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This article is from the In-Depth Report The Hobbit: 10 Years Later
Science Talk

Little Brains, Big Brains: Latest Flores Hobbit News and the Intel Science Fair

Kate Wong brings us up to date on the ongoing research into fossils of the tiny human, called the Hobbit, found on the island of Flores. And Ivan Oransky reports from the Intel International Science and Engineering Fair. Plus, Nobel laureate Gerald Edelman illustrates problems with reductionism and refrigerators. And we'll test your knowledge of some recent science in the news. Web sites mentioned on this episode include www.SciAm.com/daily, www.nybg.org/darwin/symposium.php, www.intel.com/education/ISEF

Kate Wong brings us up to date on the ongoing research into fossils of the tiny human, called the Hobbit, found on the island of Flores. And Ivan Oransky reports from the Intel International Science and Engineering Fair. Plus, Nobel laureate Gerald Edelman illustrates problems with reductionism and refrigerators. And we'll test your knowledge of some recent science in the news. Web sites mentioned on this episode include www.SciAm.com/daily, www.nybg.org/darwin/symposium.php, www.intel.com/education/ISEF

Podcast Transcript

Steve: Welcome to Science Talk, the weekly podcast of Scientific American for the seven days starting May 21st, 2008. I'm Steve Mirsky. This week on the podcast big brains, little brains and a Nobel brain—our resident anthropology expert Kate Wong talks about the latest findings and feelings about the Hobbit, the tiny human fossil found in Indonesia. Ivan Oransky, the new managing editor online reports from the Intel International Science and Engineering Fair. Plus, we'll have comedy from Nobel Prize winner Gerald Edelman and we'll test your knowledge about some recent science in the news. First up Kate Wong; we spoke in the library at Scientific American.

Steve: Kate, you're at this big meeting in, where in Columbus, Ohio?

Wong: Yeah, I was at the annual meeting of the American Association of Physical Anthropologists in Columbus last month.

Steve: And what goes on at this meeting?

Wong: Well, you have people from all areas of physical anthropology including primatology and human genetics and paleoanthropology convening and hashing out their latest findings.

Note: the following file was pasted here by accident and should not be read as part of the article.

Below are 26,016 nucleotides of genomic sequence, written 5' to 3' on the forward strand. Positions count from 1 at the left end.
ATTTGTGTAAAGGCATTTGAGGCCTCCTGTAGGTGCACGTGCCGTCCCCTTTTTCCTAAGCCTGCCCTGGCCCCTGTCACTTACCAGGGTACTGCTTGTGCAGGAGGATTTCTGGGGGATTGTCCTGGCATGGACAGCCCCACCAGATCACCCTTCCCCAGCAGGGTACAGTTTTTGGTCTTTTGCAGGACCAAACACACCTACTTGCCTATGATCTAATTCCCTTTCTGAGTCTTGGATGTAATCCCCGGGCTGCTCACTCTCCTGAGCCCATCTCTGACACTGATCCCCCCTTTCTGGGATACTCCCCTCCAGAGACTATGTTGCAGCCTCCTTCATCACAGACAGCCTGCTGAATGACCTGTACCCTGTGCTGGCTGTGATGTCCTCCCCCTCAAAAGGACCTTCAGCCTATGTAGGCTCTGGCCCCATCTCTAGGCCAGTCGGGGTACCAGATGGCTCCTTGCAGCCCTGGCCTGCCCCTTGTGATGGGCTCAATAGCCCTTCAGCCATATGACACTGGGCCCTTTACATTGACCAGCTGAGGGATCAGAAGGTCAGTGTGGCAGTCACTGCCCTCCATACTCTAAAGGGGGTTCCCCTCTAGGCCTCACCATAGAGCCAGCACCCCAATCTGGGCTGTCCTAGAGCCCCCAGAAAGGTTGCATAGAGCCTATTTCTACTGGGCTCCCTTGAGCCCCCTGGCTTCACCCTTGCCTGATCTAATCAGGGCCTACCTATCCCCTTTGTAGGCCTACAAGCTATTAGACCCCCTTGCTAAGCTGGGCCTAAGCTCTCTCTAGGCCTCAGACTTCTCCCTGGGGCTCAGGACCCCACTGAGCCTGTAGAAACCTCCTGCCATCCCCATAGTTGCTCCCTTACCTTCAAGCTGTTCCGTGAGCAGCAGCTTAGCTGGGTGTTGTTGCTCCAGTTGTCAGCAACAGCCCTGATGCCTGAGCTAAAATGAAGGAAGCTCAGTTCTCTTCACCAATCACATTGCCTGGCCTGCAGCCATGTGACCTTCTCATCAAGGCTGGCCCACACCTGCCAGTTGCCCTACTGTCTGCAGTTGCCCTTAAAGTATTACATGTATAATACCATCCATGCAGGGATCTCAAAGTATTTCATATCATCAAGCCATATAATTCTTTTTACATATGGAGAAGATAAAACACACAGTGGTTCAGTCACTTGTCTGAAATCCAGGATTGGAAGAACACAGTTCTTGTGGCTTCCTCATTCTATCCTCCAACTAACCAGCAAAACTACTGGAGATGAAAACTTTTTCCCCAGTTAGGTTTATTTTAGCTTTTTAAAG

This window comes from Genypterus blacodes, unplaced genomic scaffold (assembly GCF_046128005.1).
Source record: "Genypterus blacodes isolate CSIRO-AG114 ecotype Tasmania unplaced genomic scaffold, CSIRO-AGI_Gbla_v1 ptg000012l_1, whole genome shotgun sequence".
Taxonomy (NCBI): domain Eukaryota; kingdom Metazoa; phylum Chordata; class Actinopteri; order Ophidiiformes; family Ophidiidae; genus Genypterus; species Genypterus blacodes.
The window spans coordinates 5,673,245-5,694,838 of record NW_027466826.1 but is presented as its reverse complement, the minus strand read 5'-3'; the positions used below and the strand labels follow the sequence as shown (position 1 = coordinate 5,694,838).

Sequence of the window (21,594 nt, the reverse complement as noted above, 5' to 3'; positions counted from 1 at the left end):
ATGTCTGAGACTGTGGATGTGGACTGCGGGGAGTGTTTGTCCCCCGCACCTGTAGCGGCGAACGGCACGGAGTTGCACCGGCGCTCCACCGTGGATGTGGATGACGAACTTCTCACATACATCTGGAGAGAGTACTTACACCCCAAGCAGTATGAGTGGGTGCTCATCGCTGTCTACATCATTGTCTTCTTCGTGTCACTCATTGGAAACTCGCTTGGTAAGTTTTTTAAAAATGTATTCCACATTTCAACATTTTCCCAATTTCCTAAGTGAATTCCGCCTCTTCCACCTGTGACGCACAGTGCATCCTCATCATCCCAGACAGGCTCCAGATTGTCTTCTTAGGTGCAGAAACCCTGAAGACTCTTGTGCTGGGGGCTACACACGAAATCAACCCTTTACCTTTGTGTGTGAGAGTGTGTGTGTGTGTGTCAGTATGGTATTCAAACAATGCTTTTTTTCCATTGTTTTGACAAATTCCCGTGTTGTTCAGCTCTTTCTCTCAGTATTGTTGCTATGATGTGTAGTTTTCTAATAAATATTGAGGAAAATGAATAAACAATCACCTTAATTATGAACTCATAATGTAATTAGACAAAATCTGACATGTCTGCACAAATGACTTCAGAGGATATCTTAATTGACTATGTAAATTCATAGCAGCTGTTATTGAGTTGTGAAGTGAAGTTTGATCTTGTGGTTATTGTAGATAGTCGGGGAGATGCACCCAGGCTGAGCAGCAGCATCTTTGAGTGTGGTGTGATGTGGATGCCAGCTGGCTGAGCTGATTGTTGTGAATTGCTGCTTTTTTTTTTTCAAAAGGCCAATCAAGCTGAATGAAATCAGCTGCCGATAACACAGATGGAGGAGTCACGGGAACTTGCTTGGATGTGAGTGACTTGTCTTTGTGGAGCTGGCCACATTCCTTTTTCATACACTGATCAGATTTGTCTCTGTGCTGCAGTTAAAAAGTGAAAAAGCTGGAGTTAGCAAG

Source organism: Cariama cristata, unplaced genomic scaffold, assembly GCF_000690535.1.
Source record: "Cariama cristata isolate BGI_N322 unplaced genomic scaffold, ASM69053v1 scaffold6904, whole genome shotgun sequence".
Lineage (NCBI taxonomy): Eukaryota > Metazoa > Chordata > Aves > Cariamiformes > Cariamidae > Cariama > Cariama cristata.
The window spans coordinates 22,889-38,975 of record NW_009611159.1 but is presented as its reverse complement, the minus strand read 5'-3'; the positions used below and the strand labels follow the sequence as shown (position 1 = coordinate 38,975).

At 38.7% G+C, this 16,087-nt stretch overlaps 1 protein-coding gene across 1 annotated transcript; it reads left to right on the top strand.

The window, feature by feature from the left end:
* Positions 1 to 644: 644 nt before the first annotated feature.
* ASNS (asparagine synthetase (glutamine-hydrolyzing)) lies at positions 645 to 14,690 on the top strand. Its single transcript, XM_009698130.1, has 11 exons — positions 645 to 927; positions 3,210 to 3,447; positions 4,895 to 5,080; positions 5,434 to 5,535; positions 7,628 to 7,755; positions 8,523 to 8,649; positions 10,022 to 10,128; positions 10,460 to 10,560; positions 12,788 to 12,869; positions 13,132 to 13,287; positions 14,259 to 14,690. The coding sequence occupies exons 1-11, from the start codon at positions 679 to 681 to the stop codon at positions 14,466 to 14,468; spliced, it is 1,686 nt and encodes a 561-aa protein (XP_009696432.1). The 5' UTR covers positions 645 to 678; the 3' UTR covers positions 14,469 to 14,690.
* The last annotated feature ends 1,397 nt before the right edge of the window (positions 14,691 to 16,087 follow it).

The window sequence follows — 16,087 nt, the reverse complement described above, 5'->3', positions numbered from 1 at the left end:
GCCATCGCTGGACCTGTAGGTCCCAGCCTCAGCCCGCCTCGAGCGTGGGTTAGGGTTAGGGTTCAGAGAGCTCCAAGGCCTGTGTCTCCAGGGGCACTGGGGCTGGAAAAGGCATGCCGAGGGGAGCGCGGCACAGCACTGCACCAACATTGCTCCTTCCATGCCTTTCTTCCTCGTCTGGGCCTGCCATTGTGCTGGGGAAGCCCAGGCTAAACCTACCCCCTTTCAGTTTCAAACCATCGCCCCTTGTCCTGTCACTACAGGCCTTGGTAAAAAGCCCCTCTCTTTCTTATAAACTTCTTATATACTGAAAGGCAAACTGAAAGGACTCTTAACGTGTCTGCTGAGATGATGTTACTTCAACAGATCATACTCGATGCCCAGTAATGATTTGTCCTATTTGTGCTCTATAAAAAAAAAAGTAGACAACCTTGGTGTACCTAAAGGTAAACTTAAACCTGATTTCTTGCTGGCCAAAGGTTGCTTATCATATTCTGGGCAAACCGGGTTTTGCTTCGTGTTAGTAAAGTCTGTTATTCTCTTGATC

Steve: The Flores fossil. Homo floren— How do you say it?

Wong: Floresiensis.

Steve: Floresiensis—the Hobbit as it's popularly known.

Wong: That's right.

Steve: It's still a huge subject of controversy.

Wong: It is. In fact, all of the talks that I went to—the ones that concern the Hobbit—were the ones that were the standing room only talks.

Steve: SRO for the little guy. And sum up what the outstanding issues are related to the Hobbit; in fact, for people who have come in on this story just now, why don't you just take couple of sentences and explain what the Hobbit is and why there are [is] so much controversies [controversy] still around it?

Wong: Sure; back in 2004, a team of Australian and Indonesian scientists working on the island of Flores, found some very small remains in a cave called Liang Bua and the most prominent of these remains was the better part of a skeleton of an individual who stood a little more than a meter tall and had a brain the size of a grapefruit.

Steve: As opposed—to what are our brains, how big are they?

Wong: Three times larger.

Steve: Okay, so three grapefruits.

Wong: (laughs) Right, three grapefruits. And the discoverers interpreted this as an example of what is known as island dwarfing, in which animals evolve [to] a smaller size—in this case as a response to the diminished resources in their island home.

Steve: And a couple of really famous examples on Flores itself, they have found fossils of tiny elephants.

Wong: That's right.

Steve: And also up in the allusions, I think, it is because of the receding, at the end of the ice age; I think you had some dwarfism among mammoths.

Wong: Yes, that's correct, too. So this happens a lot among the proboscidians, the group that includes the elephants. Also on Flores, there are examples of giant rats because the other thing that could happen on islands is that animals smaller than rabbits can get big. So you get cases of gigantism as well as dwarfism.

Steve: And some people think that's why the Komodo dragon became the biggest reptile in the world or the biggest lizard, I should say, in the world because of the same kind of island bio-geographical influence.